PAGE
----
What can help?

Grieving is a lonely painful process and each person needs to work through it at his or her own pace in his or her own way. It may be comforting to know what has helped others.

“For a while, I tried to stay strong for everyone. I worked a lot and played sports and hung out with friends all the time.  I did anything to keep busy so I wouldn’t have to miss him. I couldn’t think about him not being there anymore.  I know now that I should have talked to someone.” – Michael 

“I have a picture of him in my mind playing basketball, concentrating so hard like no one else is there.  I can picture him laughing with his friends after. This is how I try to remember him.”   -- Anne

Talk to others.  Speak of your pain and your loss.

Don’t suppress and avoid your grief.   Denying your feelings only keeps the pain locked inside.  Try not to deny your own pain in order to spare others distress.  If you don’t want to express your pain in another person’s presence, still try to express it alone, maybe in a journal, or to someone else you trust. If you want to talk anonymously, call the Samariteen Talk Line at 1-800-252-TEEN (8336).  You do not have to be suicidal to take advantage of the hotline.  The counselors are there to listen. They take many calls from teens who just need to talk.

Acceptance is the key to healing for the survivors of suicide.  Learning about the complexities of suicide may provide some answers to questions survivors have.  Although why? may not be fully answered, understanding that the reason for the suicide was to escape the pain can be a help. Remembering the positive aspects of the person’s life can be comforting.  What did she care about or like to do?  What was he good at?  Think of a fun time you had together.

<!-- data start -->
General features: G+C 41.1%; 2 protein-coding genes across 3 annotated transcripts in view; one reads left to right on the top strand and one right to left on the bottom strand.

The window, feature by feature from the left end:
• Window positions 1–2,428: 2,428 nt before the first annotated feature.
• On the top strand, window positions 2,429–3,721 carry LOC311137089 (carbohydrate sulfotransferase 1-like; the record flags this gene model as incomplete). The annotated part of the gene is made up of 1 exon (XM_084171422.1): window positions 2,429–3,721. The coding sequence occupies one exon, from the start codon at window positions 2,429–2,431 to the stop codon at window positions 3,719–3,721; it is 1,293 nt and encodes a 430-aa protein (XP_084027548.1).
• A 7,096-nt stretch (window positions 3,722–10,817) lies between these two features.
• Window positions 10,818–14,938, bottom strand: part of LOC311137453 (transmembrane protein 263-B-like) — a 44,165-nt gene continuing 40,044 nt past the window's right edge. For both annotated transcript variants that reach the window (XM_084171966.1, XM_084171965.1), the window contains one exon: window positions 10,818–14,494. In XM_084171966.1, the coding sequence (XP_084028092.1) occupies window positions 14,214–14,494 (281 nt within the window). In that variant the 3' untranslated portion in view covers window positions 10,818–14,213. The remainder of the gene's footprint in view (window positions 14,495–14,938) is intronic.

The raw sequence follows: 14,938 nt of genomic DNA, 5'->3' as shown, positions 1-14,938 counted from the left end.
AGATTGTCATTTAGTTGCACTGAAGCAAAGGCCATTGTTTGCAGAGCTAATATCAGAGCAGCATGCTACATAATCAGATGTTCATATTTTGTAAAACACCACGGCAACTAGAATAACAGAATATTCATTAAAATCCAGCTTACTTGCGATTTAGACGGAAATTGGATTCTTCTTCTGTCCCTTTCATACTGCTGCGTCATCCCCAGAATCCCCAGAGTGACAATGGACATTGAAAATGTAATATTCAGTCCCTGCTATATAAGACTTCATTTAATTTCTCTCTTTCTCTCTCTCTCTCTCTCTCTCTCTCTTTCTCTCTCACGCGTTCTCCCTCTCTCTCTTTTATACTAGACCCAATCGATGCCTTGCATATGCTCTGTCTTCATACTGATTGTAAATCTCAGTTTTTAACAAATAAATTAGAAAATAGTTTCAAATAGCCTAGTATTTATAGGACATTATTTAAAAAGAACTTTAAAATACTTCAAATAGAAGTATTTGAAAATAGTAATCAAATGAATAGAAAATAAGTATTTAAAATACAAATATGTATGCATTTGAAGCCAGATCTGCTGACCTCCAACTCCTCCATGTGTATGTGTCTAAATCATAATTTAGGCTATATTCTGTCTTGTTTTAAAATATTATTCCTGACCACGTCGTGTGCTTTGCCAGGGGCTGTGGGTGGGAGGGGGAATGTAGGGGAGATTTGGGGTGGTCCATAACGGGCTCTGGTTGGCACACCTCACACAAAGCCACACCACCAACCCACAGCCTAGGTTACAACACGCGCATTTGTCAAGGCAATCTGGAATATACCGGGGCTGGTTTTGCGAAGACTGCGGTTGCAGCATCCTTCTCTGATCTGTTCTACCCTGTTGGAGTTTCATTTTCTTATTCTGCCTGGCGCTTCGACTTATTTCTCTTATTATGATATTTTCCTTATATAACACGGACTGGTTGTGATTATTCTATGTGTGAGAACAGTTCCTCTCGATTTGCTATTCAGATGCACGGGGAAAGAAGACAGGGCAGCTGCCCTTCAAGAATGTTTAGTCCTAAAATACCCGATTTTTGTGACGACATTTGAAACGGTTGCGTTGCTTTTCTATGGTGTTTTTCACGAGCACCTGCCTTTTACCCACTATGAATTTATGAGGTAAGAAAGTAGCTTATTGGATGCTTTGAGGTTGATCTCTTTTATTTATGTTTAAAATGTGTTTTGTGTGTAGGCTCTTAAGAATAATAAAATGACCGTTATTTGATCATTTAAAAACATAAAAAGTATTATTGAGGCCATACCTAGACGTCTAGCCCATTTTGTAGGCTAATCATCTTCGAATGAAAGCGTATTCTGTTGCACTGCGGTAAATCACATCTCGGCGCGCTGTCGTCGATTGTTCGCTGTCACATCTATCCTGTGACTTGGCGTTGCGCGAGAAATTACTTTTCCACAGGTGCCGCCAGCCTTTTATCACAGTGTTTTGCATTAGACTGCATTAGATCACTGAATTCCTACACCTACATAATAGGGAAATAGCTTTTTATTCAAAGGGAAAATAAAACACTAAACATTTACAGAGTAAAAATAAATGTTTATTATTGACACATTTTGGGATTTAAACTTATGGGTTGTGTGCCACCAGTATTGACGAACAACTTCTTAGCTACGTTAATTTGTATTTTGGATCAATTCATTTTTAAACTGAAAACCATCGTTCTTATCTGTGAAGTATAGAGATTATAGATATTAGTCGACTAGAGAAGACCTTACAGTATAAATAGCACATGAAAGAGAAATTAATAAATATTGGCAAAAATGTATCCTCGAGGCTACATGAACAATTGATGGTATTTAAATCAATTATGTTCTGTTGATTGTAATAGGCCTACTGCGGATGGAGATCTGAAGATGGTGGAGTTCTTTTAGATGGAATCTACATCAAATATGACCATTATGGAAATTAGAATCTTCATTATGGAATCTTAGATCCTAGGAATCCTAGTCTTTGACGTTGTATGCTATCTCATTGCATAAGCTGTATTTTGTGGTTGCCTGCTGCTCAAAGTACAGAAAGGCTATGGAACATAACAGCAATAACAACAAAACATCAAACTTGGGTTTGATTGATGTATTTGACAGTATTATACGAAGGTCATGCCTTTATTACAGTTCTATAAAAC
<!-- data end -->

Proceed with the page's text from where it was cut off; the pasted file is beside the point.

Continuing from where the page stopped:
Take care of yourself.  So much energy is used just to cope, often survivors feel exhausted and depleted.  Accept the support of others. Be willing to seek out more help if you feel you need it. You live in a community that cares about you and your pain. If you are unsure who to contact in the community who can offer help, click on the Community link.

Time doesn’t completely heal, but it helps you realize you are tolerating your loss.

For more help, check out these websites: Handbook for Suicide Survivors
Support for teens and children who are grieving the death of a loved one.

Here are some helpful books which can be purchased through

Dying to Be Free: A Healing Guide for Families after a Suicide by Beverly Cobain and Jean Larch   This is a healing guide written with compassion and insight by Beverly Cobain, a psychiatric nurse and cousin of Kurt Cobain, lead singer of Nirvana who died by suicide in 1994 and Jean Larch, a crisis intervention specialist.  Beverly Cobain has also written When Nothing Matters Anymore: A Survival Guide for Depressed Teens.

When a Friend Dies: A Book for Teens about Grieving & Healing by Marilyn E. Grootman, Ed.D.  This is a short book written by a teacher and writer who has experienced the suffering of her own children from the death of a friend.  It does not address suicide specifically, but rather the feelings teens have when they have lost a friend. The tone is compassionate and respectful of teens’ thoughts and feelings.


Hurting yourself is NEVER
the right answer.
There are people who can help.

For immediate help call
911 or

Riverside Emergency Services

Newton Wellesley Hospital

To talk with someone call
Samariteen Hotline
1-800-252-TEEN (8336)

Samaritan Helpline
1-877-870-HOPE (4673)

National Suicide Prevention Lifeline
1-800-273-TALK (8255)

Support and Help Around You